"I loved the journal entries from when she was in boarding school in North Carolina, and just how her voice was still her voice," says Roy. "It was so her. It was 13, but it was still Gran."
'Becoming Madeleine' by Léna Roy and Charlotte Jones Voiklis
Voiklis initially had some reservations about writing the biography; she was worried about the emotional repercussions of treating her grandmother as an academic subject, and she was concerned that working with her sister might affect their relationship. But she ultimately found her answer in a song from the Hamilton soundtrack: "Who Lives, Who Dies, Who Tells Your Story."
"It just struck me that, if not me and my sister [to tell her story], then who? And what a great gift it would be for her to work together and to tell her story," says Voiklis
The two women shared a close personal relationship with their grandmother growing up. "She was a very competitive ping-pong player. Very fierce," says Roy. "She was really good, because she really, really got into it."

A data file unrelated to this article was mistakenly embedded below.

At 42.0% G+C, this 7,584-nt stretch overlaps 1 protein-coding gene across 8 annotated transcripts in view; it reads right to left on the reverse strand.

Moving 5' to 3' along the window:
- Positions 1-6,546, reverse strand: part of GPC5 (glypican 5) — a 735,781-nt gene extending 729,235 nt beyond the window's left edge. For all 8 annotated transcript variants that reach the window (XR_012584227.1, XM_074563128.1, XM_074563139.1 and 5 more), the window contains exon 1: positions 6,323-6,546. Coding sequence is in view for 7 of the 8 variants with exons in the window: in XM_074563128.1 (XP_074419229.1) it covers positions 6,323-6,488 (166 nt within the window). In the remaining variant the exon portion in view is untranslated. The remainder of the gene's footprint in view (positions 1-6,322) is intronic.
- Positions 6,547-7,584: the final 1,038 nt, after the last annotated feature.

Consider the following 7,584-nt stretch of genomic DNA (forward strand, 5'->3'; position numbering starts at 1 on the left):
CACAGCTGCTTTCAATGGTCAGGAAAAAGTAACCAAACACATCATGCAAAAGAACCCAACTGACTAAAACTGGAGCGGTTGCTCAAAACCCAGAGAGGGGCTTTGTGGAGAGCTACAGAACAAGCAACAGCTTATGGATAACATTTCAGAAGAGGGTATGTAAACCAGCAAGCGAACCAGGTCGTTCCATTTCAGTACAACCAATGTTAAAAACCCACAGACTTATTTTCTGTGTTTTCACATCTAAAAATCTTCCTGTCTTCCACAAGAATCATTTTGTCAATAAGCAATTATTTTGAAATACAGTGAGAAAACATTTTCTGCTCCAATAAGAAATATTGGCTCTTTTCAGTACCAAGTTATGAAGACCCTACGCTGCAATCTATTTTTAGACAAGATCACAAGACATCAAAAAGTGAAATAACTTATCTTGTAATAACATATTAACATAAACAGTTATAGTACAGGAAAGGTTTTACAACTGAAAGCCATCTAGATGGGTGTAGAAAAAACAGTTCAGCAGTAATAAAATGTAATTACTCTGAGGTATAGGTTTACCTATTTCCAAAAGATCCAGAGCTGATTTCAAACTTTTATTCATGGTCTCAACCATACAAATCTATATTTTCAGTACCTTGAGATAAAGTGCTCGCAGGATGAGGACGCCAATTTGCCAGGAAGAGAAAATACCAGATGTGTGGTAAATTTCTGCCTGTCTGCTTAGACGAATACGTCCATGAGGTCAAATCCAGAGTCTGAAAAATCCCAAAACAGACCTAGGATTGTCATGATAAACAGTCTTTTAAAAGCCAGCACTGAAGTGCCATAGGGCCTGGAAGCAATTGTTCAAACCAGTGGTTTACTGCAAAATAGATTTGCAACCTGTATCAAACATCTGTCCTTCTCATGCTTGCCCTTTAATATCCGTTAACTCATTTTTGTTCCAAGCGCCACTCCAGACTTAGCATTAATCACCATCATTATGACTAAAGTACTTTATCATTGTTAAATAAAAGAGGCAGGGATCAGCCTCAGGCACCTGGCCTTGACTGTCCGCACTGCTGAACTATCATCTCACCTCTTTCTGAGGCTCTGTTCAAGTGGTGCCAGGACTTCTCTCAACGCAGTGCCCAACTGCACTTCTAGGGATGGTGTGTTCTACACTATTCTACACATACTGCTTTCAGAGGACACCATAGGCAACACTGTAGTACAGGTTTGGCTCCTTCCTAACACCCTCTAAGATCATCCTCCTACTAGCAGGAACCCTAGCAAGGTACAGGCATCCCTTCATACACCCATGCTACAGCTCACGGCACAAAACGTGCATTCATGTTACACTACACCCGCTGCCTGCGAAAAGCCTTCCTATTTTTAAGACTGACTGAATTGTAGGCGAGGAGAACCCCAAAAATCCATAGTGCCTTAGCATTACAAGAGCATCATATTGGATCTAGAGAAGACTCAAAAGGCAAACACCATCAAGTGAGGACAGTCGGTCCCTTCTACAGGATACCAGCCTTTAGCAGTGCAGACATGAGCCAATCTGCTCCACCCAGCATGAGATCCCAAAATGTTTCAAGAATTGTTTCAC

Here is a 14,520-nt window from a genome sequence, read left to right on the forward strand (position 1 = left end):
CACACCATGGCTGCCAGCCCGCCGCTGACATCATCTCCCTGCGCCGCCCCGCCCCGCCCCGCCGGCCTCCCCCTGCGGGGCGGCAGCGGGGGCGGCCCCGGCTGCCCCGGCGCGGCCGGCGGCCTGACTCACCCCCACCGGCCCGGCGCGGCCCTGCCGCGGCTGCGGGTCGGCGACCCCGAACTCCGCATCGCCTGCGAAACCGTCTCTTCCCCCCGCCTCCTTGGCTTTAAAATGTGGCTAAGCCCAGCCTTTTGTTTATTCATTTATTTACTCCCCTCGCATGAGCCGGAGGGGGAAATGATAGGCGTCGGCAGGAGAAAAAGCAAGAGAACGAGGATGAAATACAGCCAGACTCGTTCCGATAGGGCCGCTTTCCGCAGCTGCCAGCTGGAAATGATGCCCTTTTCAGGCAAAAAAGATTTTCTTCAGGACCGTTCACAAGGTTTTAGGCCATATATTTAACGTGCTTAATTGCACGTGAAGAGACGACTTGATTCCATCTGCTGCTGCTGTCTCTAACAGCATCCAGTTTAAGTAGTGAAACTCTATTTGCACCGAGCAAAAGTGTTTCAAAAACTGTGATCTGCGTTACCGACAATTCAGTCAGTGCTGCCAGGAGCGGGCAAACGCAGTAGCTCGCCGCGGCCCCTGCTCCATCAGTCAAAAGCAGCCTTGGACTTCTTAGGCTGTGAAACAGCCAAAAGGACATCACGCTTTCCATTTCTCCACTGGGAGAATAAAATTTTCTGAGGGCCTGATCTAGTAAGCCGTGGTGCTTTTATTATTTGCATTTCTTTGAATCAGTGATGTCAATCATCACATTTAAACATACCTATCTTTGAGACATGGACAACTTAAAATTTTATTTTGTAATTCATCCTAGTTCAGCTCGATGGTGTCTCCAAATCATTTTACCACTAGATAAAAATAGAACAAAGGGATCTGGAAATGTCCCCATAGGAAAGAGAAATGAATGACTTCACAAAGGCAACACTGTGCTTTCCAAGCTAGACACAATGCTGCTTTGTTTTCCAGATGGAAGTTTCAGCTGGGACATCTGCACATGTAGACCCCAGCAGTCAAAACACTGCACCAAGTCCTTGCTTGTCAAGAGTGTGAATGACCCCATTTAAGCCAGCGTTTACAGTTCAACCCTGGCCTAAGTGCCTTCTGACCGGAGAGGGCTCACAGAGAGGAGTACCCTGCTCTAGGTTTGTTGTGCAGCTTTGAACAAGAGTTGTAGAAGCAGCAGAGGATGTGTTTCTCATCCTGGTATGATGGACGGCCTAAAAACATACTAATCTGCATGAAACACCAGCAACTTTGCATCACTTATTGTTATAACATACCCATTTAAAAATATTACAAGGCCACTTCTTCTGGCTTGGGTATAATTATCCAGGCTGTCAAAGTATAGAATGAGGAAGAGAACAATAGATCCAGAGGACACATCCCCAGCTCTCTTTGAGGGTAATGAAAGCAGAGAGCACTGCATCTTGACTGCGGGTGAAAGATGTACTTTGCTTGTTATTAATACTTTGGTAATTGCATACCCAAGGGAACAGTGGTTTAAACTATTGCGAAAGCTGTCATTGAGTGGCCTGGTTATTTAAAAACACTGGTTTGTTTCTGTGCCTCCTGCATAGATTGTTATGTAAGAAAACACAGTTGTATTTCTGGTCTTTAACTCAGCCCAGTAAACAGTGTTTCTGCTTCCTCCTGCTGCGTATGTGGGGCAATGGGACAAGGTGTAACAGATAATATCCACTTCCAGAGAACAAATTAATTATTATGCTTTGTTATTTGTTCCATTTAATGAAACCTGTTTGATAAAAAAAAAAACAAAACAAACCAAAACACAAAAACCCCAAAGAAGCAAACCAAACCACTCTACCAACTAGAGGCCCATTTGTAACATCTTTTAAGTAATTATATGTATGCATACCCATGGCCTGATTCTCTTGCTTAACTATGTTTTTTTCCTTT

But L'Engle also had a soft side. "She was also sensitive, very sensitive," Roy adds. "[She was] beautifully able to be vulnerable, but also really able to be hurt. She got her feelings hurt very easily. She had a thin skin."
Her sensitive side often made it difficult to endure the rejections she received throughout her career. She spent years writing before her first book, The Small Rain, was published in 1945. Despite being a published author, she struggled to find editors for her work for decades. "I think it's important for people to know and understand that she worked really hard. And she always had her own doubts and misgivings about if she was doing the right thing pursuing her writing," says Voiklis. "Even when she was successful, she needed and wanted good editors and readers and people to challenge her."